I’ve recently been enjoying pulp novels from the 40’s with a certain amount of furtive excitement that those authors are writing things they would never get away with writing today.  For instance, from Mickey Spillane’s 1948 I, The Jury (for those unfamiliar with the series, Mike Hammer is a tough detective, while Velda is his faithful secretary):

"Here’s one you’ll like, chum," Velda grinned at me.  She pulled out a full-length photo of a gorgeous blonde.  My heart jumped when I saw it.  The picture was taken at a beach, and she stood there tall and languid-looking in a white bathing suit.  Long solid legs.  A little heavier than the movie experts consider good form, but the kind that make you drool to look at.  Under the suit I could see the muscles of her stomach.  Incredibly wide shoulders for a woman, framing breasts that jutted out, seeking freedom from the restraining fabric of the suit.  Her hair looked white in the picture, but I could tell that it was a natural blonde.  Lovely, lovely yellow hair.  But her face was what got me.  I thought Velda was a good looker, but this one was even lovelier.  I felt like whistling.

"Who is she?"

"Maybe I shouldn’t tell you.  That leer on your face could get you into trouble…"

And so on and so forth.  I, The Jury was a runaway bestseller and made Mickey Spillane’s career.  This was due in no small part to the racy writing and tight plot, but something should also be said for the cover art.  Here’s the cover of the original 1948 edition:


And here’s the cover redone for a later edition:


Finally, here’s the poster art for a film version:


Do you notice a common theme?  A man with a gun pointed at a woman undressing.  Is he holding the pistol in order to force her to undress?  Or is she undressing in order to compel him to drop the pistol?  Thousands of readers in the 40’s and 50’s felt compelled to read the book in order to find out what was behind this juxtaposition of sex and violence, drawn by the imp of the perverse.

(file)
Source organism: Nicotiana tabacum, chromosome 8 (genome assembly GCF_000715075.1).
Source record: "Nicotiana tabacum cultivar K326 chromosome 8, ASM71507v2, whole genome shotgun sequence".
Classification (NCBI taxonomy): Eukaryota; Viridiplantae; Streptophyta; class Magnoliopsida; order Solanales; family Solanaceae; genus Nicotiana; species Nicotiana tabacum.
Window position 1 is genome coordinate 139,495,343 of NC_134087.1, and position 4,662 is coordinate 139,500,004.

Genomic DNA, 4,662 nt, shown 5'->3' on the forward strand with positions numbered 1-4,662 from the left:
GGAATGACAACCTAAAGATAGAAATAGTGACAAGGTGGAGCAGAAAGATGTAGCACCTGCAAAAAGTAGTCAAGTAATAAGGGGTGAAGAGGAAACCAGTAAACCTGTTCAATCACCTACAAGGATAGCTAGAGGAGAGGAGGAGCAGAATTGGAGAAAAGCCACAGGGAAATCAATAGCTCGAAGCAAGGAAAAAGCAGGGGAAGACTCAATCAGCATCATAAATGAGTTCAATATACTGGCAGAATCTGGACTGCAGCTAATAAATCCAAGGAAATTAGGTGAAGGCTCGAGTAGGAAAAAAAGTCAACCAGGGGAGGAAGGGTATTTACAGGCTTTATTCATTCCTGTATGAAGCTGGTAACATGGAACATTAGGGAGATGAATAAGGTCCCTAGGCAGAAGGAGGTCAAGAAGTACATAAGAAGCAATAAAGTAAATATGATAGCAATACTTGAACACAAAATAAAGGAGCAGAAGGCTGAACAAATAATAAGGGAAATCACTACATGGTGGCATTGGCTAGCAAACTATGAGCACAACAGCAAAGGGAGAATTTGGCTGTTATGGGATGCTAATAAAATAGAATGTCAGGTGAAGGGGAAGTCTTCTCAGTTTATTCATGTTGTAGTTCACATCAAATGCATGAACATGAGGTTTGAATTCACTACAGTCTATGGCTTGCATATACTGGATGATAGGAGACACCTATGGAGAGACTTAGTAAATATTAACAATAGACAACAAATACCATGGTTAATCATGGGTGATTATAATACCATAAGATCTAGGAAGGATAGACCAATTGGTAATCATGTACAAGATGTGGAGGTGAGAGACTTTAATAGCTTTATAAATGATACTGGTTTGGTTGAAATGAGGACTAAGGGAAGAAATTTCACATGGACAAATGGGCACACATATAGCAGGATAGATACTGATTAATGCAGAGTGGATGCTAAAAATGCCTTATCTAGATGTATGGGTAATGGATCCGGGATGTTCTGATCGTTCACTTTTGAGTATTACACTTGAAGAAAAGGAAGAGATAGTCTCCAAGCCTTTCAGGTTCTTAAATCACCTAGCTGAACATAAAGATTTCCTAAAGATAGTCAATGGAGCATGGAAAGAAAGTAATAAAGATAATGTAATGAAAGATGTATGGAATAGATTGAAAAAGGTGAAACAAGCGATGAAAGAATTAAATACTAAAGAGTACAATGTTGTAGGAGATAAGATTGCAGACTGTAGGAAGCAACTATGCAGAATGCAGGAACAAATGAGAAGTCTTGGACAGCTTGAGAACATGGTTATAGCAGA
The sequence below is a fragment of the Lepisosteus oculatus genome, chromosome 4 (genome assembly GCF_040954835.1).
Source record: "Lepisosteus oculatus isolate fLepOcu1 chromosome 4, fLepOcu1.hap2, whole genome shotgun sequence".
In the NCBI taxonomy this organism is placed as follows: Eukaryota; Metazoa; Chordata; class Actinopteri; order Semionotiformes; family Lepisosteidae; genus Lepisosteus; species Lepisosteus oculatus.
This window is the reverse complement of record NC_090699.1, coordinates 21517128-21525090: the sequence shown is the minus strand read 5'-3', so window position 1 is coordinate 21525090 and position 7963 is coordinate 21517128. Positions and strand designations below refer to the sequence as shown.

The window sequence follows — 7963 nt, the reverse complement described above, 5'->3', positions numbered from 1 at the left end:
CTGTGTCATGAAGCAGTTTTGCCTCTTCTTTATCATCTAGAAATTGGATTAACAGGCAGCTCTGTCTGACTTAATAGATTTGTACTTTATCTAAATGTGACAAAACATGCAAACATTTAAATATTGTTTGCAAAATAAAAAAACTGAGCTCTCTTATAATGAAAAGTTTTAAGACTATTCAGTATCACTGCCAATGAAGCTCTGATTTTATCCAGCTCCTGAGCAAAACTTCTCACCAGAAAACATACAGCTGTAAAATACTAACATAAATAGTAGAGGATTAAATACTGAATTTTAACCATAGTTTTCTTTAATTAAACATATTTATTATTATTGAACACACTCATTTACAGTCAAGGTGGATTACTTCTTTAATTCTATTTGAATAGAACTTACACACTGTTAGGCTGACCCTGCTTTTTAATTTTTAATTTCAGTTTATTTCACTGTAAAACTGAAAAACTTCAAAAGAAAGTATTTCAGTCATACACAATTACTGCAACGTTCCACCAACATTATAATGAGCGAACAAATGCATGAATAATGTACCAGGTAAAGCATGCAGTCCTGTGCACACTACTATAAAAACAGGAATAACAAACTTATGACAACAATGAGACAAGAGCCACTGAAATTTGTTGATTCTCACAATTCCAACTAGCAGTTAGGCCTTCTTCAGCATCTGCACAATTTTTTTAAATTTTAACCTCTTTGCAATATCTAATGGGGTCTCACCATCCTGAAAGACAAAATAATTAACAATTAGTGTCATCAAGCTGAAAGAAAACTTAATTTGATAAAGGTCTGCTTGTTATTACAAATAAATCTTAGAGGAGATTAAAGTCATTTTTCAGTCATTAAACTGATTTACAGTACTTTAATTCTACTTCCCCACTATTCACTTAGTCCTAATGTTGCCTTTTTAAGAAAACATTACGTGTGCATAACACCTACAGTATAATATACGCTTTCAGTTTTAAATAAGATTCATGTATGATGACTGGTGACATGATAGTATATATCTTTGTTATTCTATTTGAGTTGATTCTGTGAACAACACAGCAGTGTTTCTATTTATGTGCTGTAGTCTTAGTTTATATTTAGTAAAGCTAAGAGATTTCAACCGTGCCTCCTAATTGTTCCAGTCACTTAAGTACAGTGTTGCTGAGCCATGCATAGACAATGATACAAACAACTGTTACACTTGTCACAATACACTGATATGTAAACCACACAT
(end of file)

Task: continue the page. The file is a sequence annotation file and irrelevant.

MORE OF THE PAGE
Last of the Great Whistleblowers


Anne Applebaum has written one of the better obituaries for Alexander Solzhenitsyn in her column for the Washington Post:

"Even Solzhenitsyn’s expulsion from Russia in 1974 only increased his notoriety, as well as the impact of "The Gulag Archipelago." Though it was based on "reports, memoirs and letters by 227 witnesses," the book was not quite a straight history — obviously, Solzhenitsyn did not have access to then-secret archives — but, rather, an interpretation of history. Partly polemical, partly autobiographical, both emotional and judgmental, it aimed to show that, contrary to what many believed, the mass arrests and concentration camps were not an incidental phenomenon but an essential part of the Soviet system — and had been from the very beginning.

"Not all of this was new: Credible witnesses had reported on the growth of the Gulag and the spread of terror since the Russian Revolution. But what Solzhenitsyn produced was simply more thorough, more monumental and more detailed than anything that had preceded it. His account could not be dismissed as a single man’s experience. No one who dealt with the Soviet Union, diplomatically or intellectually, could ignore it. So threatening was the book to certain branches of the European left that Jean-Paul Sartre himself described Solzhenitsyn as a "dangerous element." Its publication certainly contributed to the recognition of "human rights" as a legitimate element of international debate and foreign policy.

"His manuscripts were read and pondered in silence, and the thought he put into them provoked his readers to think, too. In the end, his books mattered not because he was famous or notorious but because millions of Soviet citizens recognized themselves in his work: They read his books because they already knew that they were true."

It is a peculiar meme in Western Culture that, at some level, the evil of Stalin’s Soviet regime cannot be viewed on the same level as, say, Hitler’s Third Reich.  It sometimes takes the form of faint attempts to explain it away, or to see it as an aberration of the Soviet state, and generally ends in a change of subject.  This aura of lingering romanticism about the Soviet State among Westerners is odd and, I think, rather inexplicable.  A meme is probably the best way to describe it.

In Russia itself, the attitude is perhaps easier to understand.  No one likes to be reminded of their own sins, and no one likes bad news that is unlikely to gain them anything.  In her book, Gulag: A History, Applebaum describes the typical reactions of people she encounters in Russia once they discover that she is doing a historical investigation of the Gulag system.